Koenig said that for the vision of transit-oriented housing and walkable retail to become a reality, the parcel would need rezoning — or perhaps, re-rezoning.
“The board of supervisors rezoned the parcel to C-4, which allows auto mechanics, storage and other light industrial uses,” said Koenig. “The parcel, or at least a portion of it, could be changed back to C-2, which is community-serving commercial that allows mixed-use housing.”
Koenig said reverting to C-2 zoning should be a quicker process than a new C-2 zoning would normally be.
No one knows for sure.
“We do not know the current status of the property. You would have to speak to the property owner to know what is being considered for the site,” Santa Cruz County Principal Planner Stephanie Hansen told Lookout.
Reuben Helick, a managing director of Cushman & Wakefield’s Central Coast office, said the property is in contract to sell, restricting him from discussing details.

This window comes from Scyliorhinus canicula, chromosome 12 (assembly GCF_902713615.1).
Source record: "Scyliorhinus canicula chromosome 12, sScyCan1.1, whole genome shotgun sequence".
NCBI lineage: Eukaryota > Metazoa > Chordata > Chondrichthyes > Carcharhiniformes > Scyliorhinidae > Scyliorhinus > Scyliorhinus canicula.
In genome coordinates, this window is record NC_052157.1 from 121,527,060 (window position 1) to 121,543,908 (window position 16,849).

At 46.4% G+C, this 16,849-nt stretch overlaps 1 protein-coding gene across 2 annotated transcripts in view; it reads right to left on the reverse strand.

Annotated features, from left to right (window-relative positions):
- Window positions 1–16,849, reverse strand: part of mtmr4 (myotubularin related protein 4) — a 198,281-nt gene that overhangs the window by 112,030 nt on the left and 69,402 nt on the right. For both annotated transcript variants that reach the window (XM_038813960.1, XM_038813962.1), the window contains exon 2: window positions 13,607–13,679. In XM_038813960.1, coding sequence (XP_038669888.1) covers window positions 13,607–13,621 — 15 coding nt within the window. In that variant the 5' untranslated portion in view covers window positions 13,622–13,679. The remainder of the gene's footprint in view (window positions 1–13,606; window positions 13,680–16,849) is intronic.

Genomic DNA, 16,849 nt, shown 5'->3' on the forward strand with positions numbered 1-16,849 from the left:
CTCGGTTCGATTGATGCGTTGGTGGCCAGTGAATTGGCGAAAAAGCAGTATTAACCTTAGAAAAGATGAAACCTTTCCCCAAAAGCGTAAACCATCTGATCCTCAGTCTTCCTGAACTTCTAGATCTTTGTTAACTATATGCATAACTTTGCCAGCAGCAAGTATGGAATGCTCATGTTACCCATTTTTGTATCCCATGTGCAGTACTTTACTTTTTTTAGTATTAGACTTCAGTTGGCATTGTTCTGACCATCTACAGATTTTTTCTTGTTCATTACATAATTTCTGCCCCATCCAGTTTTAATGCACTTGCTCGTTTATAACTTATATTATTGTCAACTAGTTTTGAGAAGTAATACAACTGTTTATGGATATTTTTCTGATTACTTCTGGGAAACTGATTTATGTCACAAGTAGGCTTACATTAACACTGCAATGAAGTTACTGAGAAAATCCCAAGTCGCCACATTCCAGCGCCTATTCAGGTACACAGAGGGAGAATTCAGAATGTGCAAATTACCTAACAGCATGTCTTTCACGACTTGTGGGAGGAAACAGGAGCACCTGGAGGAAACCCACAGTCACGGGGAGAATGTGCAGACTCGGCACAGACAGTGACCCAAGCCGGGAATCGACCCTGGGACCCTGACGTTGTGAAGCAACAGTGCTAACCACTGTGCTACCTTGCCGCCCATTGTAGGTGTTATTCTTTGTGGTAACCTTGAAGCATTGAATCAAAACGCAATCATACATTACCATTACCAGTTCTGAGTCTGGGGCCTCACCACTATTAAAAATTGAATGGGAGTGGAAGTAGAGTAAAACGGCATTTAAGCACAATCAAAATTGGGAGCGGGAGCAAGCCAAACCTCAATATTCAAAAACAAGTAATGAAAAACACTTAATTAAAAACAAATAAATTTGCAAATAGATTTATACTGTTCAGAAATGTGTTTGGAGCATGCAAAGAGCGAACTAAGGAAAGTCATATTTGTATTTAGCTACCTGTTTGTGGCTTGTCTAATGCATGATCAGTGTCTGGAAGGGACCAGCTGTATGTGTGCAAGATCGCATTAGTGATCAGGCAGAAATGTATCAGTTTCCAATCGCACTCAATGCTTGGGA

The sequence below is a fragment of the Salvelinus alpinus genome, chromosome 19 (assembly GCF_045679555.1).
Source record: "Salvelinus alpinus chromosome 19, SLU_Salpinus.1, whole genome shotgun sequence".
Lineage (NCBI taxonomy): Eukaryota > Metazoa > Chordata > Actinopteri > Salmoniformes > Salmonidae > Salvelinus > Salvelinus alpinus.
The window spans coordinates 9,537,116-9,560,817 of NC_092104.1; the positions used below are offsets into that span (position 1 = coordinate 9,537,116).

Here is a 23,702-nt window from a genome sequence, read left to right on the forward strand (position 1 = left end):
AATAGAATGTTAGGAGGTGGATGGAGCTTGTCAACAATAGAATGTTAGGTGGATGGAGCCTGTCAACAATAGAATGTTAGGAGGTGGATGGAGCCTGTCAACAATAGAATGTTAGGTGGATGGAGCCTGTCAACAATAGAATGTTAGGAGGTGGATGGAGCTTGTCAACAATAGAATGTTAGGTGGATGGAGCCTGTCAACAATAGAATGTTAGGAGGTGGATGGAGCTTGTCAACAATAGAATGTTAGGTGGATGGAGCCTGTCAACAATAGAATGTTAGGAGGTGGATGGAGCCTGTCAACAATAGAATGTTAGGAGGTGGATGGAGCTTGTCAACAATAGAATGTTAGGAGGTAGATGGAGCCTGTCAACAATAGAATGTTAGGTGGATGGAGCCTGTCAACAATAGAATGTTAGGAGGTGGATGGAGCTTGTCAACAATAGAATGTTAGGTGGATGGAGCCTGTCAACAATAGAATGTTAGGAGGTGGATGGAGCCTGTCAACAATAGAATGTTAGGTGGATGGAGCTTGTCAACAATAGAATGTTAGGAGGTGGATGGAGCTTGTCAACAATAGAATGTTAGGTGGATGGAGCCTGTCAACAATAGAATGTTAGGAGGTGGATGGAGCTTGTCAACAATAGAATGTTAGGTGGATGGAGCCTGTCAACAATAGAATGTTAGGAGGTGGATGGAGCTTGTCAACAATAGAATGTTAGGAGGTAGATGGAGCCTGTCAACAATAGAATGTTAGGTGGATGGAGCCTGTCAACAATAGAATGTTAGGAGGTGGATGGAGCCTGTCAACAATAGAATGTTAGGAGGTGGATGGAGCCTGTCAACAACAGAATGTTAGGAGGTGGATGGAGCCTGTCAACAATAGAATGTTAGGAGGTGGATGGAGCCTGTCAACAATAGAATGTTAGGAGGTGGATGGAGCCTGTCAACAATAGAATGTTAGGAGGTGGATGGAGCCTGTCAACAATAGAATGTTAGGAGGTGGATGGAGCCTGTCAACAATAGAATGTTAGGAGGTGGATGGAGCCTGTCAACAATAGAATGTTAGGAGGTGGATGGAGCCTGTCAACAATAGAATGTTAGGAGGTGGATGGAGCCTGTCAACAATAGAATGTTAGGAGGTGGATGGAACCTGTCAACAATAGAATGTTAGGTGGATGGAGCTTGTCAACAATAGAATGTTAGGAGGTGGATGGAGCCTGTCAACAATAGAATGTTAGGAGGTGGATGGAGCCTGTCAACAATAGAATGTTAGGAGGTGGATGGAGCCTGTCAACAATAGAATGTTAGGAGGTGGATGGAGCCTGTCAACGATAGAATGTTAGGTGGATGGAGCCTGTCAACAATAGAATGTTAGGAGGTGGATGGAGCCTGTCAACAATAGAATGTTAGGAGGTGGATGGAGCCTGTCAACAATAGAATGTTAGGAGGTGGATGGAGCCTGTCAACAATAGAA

“The property is in contract for sale. It may go through, or it may not,” he said.
Might the new buyers be eyeing perhaps the most acute need of our time and place: housing? The county already needs to build nearly 13,000 units by 2031 to meet anticipated needs.
If the first question is housing, the second is how much of it.
In Cushman & Wakefield’s real estate listing, it notes what might seem increasingly obvious in an environment with high housing needs and low commercial-space needs: “As the presumed best use is residential, the developer would need to receive a variance and/or a rezoning of the property.”
The listing then offers the hypothetical for how a housing developer might look at the property: